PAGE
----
Up until the mid-eighties, many books were illustrated using a technique known as preseparated color (or color separations, as I called it). While there are and were illustrators who enjoyed this process, I was not among them.  

Here's an example of the process from Go To Sleep, Nicholas Joe, written by Marjorie Sharmat.
Above is the final printed illustration scanned from the book. I used 4 overlays, each representing 1 color: Red, yellow, blue, or black. What you see above are the 4 colors merged as one.
All the illustrations begin with the line art, in this case drawn in India ink with a Rapiograph pen. Many book illustrations are of styles that have no line. They would go right to the "painting" of the overlays.

Note the register marks in the upper and lower corners. These will be used to line up the 4 color overlays.
That's a lightbox on the right. It's used for tracing, and for Nicholas Joe, it was used to lightly trace the black lines to use as guides for the color plates. (Shown is from Pigs to the Rescue)
This is the color chart I used for Talester the LizardThe Talking Tree, Or Don't Believe Everything You Hear, and Go To Sleep, Nicholas Joe. I spent a lot of time staring at those colors and can't bring myself to throw it out. Anyway, this shows what the varying percentages of each color looks like when combined with another. For example, I find the green I want on the chart. I see that it is made with 40% yellow and 60% blue. And now it's on to the overlays...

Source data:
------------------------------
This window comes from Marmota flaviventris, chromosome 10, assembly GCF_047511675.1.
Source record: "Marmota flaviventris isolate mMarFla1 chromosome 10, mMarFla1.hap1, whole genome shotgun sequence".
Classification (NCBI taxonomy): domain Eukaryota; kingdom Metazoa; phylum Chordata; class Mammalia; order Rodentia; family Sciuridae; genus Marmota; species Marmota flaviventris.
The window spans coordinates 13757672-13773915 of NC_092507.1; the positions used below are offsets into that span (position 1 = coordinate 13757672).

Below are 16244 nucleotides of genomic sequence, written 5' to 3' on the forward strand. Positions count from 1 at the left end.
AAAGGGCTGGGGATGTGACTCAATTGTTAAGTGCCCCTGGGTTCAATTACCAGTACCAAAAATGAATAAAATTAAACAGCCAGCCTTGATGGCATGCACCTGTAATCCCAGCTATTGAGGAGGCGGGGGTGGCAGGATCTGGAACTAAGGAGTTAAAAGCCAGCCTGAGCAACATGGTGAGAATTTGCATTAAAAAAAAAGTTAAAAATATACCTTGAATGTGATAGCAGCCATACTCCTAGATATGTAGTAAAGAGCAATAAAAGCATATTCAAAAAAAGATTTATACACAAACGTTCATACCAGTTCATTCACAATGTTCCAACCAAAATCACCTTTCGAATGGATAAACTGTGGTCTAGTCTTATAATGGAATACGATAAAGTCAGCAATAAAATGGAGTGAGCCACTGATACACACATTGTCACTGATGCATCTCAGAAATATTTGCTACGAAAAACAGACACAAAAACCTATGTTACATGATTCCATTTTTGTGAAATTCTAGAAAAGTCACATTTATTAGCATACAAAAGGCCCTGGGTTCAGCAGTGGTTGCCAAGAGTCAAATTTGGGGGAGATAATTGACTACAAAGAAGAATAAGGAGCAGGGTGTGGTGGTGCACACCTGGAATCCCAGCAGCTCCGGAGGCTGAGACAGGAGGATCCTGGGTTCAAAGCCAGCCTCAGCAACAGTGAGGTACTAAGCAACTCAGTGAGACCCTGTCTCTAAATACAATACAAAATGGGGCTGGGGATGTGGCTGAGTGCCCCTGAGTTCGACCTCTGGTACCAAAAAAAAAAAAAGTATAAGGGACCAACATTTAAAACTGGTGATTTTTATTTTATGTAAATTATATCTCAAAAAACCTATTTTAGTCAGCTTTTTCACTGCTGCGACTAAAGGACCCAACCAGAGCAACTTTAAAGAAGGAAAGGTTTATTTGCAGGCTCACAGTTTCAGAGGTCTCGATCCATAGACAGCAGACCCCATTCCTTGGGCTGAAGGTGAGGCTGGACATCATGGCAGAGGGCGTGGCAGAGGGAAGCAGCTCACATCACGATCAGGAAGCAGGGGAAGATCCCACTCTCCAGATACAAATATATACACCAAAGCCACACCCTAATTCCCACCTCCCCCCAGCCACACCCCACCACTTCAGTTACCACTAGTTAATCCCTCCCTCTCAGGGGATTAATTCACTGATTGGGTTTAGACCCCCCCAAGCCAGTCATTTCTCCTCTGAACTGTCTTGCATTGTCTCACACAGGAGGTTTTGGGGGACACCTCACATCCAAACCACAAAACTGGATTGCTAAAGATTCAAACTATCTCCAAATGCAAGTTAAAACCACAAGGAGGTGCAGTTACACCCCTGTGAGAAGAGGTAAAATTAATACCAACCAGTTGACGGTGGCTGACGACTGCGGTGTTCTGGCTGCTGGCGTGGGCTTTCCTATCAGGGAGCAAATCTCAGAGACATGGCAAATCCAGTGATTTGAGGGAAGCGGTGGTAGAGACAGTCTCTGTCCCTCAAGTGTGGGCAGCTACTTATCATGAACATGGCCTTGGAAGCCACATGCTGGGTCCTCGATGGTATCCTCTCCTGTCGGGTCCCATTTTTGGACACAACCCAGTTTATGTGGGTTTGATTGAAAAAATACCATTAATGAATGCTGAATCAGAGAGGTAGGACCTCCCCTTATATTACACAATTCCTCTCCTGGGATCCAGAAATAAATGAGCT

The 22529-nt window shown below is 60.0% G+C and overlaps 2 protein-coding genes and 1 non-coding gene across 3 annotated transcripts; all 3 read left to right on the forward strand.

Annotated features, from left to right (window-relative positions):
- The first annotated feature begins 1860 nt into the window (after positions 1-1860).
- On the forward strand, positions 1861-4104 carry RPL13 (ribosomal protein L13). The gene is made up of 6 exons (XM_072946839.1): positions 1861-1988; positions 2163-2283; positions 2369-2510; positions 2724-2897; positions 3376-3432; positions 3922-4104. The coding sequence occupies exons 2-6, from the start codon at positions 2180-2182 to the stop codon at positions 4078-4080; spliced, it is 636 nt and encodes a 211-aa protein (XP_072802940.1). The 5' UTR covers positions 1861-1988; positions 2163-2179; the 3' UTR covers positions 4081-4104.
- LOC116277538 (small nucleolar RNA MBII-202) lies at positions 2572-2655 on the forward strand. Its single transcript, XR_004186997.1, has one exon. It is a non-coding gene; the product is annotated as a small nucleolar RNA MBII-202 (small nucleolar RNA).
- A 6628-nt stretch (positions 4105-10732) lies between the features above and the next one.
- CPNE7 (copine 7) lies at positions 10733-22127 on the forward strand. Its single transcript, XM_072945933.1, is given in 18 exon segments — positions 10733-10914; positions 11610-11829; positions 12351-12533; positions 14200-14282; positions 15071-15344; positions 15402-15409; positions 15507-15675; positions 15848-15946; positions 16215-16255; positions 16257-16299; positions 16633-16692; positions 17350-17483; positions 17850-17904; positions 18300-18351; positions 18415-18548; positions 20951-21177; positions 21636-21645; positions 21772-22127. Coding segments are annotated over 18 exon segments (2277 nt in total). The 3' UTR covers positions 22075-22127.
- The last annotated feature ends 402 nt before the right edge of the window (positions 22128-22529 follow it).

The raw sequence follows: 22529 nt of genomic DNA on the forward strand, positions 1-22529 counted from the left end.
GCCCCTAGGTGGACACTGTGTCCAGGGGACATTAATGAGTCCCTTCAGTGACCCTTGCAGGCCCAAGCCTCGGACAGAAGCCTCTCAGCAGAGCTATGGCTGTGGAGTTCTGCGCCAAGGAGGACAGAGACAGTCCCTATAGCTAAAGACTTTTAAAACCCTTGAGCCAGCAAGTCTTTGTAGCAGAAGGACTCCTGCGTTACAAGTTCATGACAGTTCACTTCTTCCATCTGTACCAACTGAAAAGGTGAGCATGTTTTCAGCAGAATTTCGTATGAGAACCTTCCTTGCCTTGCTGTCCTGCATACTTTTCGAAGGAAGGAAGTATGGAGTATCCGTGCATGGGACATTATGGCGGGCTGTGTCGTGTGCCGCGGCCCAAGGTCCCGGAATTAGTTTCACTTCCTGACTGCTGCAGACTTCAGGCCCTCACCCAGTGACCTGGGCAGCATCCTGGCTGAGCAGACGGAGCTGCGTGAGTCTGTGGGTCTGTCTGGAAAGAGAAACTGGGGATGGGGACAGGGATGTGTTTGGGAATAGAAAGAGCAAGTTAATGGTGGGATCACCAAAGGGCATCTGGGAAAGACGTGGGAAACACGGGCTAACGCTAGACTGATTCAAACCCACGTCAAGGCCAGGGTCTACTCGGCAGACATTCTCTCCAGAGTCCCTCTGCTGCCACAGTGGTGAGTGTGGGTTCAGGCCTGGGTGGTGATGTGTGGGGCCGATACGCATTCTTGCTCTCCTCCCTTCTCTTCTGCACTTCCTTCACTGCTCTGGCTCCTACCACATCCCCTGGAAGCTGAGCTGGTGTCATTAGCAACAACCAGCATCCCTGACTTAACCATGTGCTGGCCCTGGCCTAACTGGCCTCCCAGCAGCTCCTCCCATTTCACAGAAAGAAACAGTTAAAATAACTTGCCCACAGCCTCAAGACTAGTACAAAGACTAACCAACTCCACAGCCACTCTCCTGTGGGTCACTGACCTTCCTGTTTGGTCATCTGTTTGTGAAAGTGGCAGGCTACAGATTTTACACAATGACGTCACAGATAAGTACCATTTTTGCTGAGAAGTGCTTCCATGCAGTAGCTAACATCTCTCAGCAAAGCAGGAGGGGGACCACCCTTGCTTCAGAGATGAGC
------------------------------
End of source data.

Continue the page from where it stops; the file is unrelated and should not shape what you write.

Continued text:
Above to the left is the red overlay. To the right is yellow. The register marks in the corners are punched with a hole puncher. They line it up to the line art. On the yellow page, notice how the black in the curtains are, on a darkness scale of 0% to 100%, close to 100%. On the left red page, it's about 60%. If you scroll up to the finished illustration, you'll see the orange it turned out to be.
The blue overlay is on the left - black on the right. You'll see there is no blue or black in the curtains. The black was mostly used for shading. Solid black would be part of the line art.

So this is what got shipped off to the printer where the separated colors are brought together as one. However, it wouldn't go to final printing until the artist and art director had the opportunity to first inspect samples, called proofs. While there could be no changes to the art at this point, there is the opportunity for the printer to, for example, tweak up yellow 5% or knock down the blue 10%.

This was an interesting process, but a lot of work. I am glad to have tried my hand at it. But I am also glad that I don't ever have to do it again.
What are preseparated colors?